The 1980s had not been going well for Paul McCartney. A series of commercial flops left even the artist taking stock. "It was time to prove something to myself," McCartney said back then. That he did. "Flowers in the Dirt," released in 1989, marked a rebirth.
But the most intriguing element of "Flowers" was shelved for decades. In 1987, McCartney had invited Elvis Costello to work with him. Four of their songs ended up on "Flowers," but a few others never came out. And both McCartney and Costello agree that their nine initial demo recordings remain the best part of their collaboration. On March 24, those demos are being released as part of an elaborate, box-set reissue of "Flowers in the Dirt."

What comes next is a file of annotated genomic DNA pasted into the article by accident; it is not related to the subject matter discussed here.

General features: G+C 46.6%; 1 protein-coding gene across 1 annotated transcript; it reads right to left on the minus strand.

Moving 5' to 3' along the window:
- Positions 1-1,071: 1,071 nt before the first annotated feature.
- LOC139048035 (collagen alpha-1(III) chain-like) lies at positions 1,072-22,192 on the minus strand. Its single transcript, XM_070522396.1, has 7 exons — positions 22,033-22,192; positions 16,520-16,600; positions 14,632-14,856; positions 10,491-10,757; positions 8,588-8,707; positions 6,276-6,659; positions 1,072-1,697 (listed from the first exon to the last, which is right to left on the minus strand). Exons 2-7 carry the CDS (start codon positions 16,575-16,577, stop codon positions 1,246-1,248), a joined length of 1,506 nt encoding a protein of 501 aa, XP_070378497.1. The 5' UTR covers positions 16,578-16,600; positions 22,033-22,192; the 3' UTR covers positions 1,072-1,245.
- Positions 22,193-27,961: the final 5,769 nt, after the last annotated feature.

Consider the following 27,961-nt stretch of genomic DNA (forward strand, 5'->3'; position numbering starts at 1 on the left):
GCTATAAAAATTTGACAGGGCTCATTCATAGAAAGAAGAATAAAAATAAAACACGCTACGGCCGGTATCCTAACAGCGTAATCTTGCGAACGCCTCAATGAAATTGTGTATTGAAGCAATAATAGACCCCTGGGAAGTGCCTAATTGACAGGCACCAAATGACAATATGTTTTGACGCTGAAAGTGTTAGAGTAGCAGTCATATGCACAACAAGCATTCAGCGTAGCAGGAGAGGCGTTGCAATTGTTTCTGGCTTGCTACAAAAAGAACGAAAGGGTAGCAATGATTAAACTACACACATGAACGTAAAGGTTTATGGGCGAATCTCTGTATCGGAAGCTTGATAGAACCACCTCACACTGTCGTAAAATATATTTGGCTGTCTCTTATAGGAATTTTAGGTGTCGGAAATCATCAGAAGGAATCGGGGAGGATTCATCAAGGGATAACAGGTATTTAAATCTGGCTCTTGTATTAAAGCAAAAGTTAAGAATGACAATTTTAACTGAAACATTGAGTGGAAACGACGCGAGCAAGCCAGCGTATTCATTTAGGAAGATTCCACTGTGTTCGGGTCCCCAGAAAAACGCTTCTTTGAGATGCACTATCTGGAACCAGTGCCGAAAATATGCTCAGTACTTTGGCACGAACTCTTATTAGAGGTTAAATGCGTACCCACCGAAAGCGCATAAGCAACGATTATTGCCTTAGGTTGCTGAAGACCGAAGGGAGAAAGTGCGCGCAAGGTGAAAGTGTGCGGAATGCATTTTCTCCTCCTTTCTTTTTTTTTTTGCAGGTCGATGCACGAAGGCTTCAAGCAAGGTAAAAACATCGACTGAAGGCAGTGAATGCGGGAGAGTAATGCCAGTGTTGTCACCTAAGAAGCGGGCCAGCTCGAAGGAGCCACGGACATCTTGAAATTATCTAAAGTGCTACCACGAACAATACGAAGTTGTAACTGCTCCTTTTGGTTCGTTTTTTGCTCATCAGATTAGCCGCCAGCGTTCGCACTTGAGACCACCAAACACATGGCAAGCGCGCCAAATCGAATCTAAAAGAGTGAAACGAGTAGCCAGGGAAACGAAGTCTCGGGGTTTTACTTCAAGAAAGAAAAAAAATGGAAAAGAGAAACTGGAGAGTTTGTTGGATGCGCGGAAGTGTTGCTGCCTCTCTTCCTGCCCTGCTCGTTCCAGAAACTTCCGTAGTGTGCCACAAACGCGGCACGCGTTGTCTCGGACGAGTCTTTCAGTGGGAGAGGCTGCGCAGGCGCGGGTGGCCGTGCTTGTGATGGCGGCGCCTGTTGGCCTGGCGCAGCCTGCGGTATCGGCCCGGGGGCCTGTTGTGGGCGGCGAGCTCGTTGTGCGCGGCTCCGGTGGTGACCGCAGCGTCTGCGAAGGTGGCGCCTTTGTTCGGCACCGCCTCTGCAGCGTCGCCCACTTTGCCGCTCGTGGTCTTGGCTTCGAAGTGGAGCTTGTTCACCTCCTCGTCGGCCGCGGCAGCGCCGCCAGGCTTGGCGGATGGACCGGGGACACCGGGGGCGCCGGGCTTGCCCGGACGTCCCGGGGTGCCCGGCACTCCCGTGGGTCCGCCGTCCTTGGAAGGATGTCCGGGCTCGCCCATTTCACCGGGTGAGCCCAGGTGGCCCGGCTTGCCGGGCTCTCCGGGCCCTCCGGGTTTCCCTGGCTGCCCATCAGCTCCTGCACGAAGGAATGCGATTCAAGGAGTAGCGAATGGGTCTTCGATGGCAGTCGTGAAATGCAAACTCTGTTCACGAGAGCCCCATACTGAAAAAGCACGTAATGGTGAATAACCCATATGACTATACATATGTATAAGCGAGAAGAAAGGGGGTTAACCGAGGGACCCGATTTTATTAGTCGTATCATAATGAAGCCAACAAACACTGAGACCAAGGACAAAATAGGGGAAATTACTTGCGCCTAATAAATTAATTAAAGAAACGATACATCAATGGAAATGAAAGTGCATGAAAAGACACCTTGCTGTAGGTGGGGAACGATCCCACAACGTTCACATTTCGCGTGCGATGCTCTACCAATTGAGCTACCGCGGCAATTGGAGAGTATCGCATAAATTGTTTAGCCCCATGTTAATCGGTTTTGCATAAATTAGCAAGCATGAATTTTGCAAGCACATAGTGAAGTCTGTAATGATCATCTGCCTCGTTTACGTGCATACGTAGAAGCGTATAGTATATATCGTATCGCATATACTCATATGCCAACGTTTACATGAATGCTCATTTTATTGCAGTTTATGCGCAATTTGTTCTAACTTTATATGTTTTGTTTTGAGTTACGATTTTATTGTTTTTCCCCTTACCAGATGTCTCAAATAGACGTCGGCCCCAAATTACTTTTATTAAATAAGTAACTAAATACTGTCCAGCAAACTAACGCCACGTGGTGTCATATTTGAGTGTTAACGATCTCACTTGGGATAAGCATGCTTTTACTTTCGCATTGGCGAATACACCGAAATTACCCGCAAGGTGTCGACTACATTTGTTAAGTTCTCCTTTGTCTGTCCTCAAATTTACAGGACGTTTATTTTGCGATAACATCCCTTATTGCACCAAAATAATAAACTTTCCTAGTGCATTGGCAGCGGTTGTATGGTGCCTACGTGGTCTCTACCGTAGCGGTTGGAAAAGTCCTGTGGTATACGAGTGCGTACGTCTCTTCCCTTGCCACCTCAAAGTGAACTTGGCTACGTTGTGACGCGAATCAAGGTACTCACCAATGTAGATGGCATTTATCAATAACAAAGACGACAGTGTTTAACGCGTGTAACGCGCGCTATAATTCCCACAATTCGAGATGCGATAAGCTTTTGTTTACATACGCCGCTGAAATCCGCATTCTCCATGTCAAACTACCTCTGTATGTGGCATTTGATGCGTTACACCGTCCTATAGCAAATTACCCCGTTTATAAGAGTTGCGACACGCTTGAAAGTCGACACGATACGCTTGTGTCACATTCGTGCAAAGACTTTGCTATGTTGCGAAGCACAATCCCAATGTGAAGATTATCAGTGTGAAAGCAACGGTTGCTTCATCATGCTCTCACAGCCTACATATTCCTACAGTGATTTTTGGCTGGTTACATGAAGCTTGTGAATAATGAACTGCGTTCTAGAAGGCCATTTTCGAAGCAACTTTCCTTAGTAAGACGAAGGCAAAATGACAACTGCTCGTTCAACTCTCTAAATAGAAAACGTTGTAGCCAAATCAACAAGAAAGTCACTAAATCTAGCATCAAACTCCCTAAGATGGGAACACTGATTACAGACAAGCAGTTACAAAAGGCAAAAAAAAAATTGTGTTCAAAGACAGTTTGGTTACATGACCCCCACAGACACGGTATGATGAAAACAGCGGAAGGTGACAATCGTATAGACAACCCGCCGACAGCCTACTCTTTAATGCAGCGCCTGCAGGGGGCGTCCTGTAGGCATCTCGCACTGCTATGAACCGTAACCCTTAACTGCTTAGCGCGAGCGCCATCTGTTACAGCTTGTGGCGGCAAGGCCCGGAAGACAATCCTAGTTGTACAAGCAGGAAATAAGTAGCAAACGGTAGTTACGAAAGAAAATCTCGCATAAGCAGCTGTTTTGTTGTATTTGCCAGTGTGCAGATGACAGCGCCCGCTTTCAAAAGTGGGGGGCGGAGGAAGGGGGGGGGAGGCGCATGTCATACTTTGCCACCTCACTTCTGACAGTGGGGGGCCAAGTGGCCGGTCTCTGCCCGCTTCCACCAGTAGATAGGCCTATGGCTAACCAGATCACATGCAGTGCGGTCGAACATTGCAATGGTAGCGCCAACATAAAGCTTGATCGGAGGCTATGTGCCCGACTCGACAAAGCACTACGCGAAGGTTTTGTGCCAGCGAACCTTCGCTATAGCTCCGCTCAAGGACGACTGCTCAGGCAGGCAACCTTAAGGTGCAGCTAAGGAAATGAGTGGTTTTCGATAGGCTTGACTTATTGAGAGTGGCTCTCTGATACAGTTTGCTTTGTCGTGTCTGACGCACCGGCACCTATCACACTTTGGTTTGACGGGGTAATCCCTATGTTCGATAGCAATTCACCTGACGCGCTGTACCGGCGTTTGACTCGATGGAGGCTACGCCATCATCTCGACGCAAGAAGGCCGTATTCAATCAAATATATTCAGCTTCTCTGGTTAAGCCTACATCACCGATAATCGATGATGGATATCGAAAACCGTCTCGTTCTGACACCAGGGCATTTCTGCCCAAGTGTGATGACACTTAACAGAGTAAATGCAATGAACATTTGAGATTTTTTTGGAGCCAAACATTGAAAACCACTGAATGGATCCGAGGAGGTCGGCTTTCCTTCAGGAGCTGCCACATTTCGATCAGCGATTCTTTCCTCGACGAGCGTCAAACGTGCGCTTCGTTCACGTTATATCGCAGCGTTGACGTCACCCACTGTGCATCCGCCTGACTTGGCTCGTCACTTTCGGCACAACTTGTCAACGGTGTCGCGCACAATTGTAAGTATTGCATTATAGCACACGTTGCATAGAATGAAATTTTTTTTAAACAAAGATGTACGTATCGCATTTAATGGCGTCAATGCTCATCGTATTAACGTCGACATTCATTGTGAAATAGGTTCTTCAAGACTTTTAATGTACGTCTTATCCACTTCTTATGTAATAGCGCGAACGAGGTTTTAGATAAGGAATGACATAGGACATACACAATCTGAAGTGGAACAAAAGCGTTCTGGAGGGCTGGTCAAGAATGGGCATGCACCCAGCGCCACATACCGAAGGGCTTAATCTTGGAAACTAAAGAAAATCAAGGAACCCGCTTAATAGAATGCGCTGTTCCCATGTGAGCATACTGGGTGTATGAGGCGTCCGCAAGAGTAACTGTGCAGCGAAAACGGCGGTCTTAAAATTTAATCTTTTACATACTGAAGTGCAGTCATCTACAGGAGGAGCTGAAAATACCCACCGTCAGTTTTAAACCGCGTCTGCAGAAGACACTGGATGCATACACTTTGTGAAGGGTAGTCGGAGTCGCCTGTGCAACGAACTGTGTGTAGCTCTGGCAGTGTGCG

We spoke recently with McCartney and Costello, separately and by phone, about their intense writing spurts, the challenges of turning the demos into a polished album and about their obvious differences over a certain synth-pop group.
In 1986, McCartney released his sixth solo studio album, "Press to Play," working with producer Hugh Padgham, known for his work with Phil Collins and the Human League.
McCartney: Sometimes you get caught up in trying to be the current flavor, trying to go along and flavor your cooking with the food of the month, and I think "Press to Play" was certainly that. ... I remember the records I listened to. "Let's Dance." Or "Drive" by the Cars. Records that were of the time and I probably just thought, "Yeah, it'd be quite nice to get into a bit of that."
McCartney's manager suggested he call Costello. Costello, then 33, came to McCartney's Hog Hill Mill Studio in East Sussex, England.Costello grew up loving the Beatles. But he didn't bring his fan club card.
By: Geoff Edgers
Source: The Chicago Tribune